As the frantic speculation intensified on Sunday about Hillary Clinton’s stumble outside of the 9/11 Memorial in New York City, a handful of observers noticed that the manic frenzy of calumny and conjecture was missing the voice of Donald Trump. His silence was as conspicuous as it was uncharacteristically prudent. By not weighing in, he let a news cycle entirely focused on Hillary Clinton’s health and her campaign’s paranoid defensiveness plays out uninterrupted. Reporting indicates that this strategic choice on the part of the Trump campaign is rooted in the belief that Clinton’s comments about half of  Trump supporters belonging in a “basket of deplorables” is more damaging. That is a mistaken presumption.

A campaign of mockery and shame from Clinton allies directed at reporters and commentators who dared to question the nominee’s health has made everyone cautious when it comes to wondering aloud about her current condition. As Jonathan Tobin observed, anyone who noticed that Clinton had on several occasions appeared fragile on the trail and prone to fits of coughing was attacked as having misplaced or even suspiciously bigoted priorities. Yesterday, the Democratic presidential nominee’s campaign reluctantly proved the speculators right.

The campaign initially claimed the heat caused Clinton falter, but despite the best efforts of Clinton backers to join in the assertion, the weather in New York was not especially taxing and everyone in New York knew it. The campaign finally admitted that the Democratic presidential nominee had been diagnosed with walking bacterial pneumonia on Friday. In conjunction with an allergic reaction that caused her coughing fits, the debilitating illness caught up with her on Sunday amid a brutal campaign schedule. Pneumonia is no joke for anyone, particularly for someone of Clinton’s years. Had her campaign preemptively released the diagnosis to the public and maintained a truncated schedule, the controversy surrounding Clinton’s health might have been replaced with sympathy. Instead, the campaign obfuscated. They lied, and they got caught.

That is what is so damaging to Clinton. The perception that she is constitutionally incapable of honesty is well earned. What’s more, Clinton’s health is, by her own admission, a matter of pressing public interest. According to the FBI, Clinton explained that a 2012 head injury and the resulting blood clot in her brain had caused her to suffer temporary memory loss and confusion. Her condition was so acute that she had supposedly forgotten briefings on how to handle classified documents or how to preserve communications to comply with records keeping laws. That highly implausible contention is alone enough to merit the release of Clinton’s medical records.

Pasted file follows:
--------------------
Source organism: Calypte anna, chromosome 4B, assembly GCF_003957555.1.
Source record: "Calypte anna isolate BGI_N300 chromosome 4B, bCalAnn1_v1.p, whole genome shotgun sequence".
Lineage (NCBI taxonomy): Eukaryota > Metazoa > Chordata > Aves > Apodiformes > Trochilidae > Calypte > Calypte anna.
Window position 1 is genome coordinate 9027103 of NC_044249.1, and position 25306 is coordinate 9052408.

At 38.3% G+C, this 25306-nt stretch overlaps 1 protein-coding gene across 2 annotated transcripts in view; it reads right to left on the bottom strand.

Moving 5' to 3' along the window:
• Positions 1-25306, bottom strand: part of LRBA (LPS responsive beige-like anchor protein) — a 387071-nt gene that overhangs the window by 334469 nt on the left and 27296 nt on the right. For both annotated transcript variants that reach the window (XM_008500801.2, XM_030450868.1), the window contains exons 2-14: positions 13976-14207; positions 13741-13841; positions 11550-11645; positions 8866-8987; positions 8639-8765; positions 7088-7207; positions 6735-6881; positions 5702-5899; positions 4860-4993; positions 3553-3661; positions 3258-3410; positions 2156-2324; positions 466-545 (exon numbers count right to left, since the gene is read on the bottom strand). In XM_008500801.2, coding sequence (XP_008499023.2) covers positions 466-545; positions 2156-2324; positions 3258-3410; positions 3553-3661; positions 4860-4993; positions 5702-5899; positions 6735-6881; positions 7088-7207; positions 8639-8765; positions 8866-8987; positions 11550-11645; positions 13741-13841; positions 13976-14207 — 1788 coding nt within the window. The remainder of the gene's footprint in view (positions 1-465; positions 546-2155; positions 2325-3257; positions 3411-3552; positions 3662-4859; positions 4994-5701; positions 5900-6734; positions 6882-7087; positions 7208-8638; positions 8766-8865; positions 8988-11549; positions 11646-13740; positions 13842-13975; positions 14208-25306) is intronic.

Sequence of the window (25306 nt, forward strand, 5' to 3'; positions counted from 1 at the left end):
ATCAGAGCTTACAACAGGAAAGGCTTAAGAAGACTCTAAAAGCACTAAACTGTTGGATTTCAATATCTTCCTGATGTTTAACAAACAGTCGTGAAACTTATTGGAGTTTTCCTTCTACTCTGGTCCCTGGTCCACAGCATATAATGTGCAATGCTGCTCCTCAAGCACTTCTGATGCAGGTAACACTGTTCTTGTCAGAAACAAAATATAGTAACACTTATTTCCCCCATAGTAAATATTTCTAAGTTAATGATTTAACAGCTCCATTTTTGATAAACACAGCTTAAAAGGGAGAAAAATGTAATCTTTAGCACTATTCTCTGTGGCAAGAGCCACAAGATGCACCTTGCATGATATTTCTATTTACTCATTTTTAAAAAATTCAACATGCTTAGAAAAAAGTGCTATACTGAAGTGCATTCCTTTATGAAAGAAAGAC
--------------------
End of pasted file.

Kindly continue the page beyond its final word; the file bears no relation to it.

And yet, early signs suggest the newly disciplined Trump campaign is not going to dwell much on this matter. To focus on the health of a woman of relatively advanced age is a fraught prospect. That’s especially true for Donald Trump, who himself released a sham of a doctor’s note that contended the fast food-loving candidate is the fittest person ever to run for the presidency. Instead, Trump will spend the week trumpeting Clinton’s now withdrawn assertion that “half” of Trump’s voters can be dismissed as irredeemably racist, bigoted, sexist, homophobes.

Clinton’s health scare exposes what voters dislike most about her: The cavalier way in which she lies compulsively and reflexively. By contrast, Clinton’s “deplorables” comment does echo one of her campaign’s core messages. Clinton delivered a speech last month in which she both defined and condemned Donald Trump’s supporters in the “alt-right.” Her campaign has released web spots focusing on Trump’s support from KKK leaders and self-described neo-Nazis. Clinton appeared on Israeli television where she made the same contention almost verbatim. That’s no gaffe; that’s a campaign theme.

The reason her “deplorables” comment was a bungle is two-fold: first, she made it at a closed-door fundraiser and, second, she put an unrealistically large number in that first, ignoble basket. That was a mistake, and it’s one for which the campaign apologized. But the notion that this comment is akin to Mitt Romney’s remarks about the “47 percent” is a category error. Mitt Romney never made the “47 percent” a central theme of his campaign.

Trump and his supporters will bristle over the contention that a full half of his supporters are racist, but no one batted an eye when Clinton repeatedly attacked Trump’s “racially conscious” supporters without attaching a number to them. By refocusing the nation on his supporters, Trump is doing Clinton an implicit favor. He’s asking the public to take a good hard look at the GOP nominee’s fan base. Those same fans believe that being maligned in this way will redound to their candidate’s benefit. Countless hours of tape rolling at Trump rallies for over a year will, however, paint an entirely different picture of this cohort for the nation. It’s one that the Trump campaign will likely regret inviting.

Hillary Clinton is her own worst enemy. Her paranoia and clannishness yields mistrust. Recent revelations regarding Clinton’s untruths are likely to have contributed to a tightening in the polls heading into the autumn. If, however, the Trump campaign thinks they are better served by rallying the wagons around his “deplorables,” they will have lost the plot along with the election.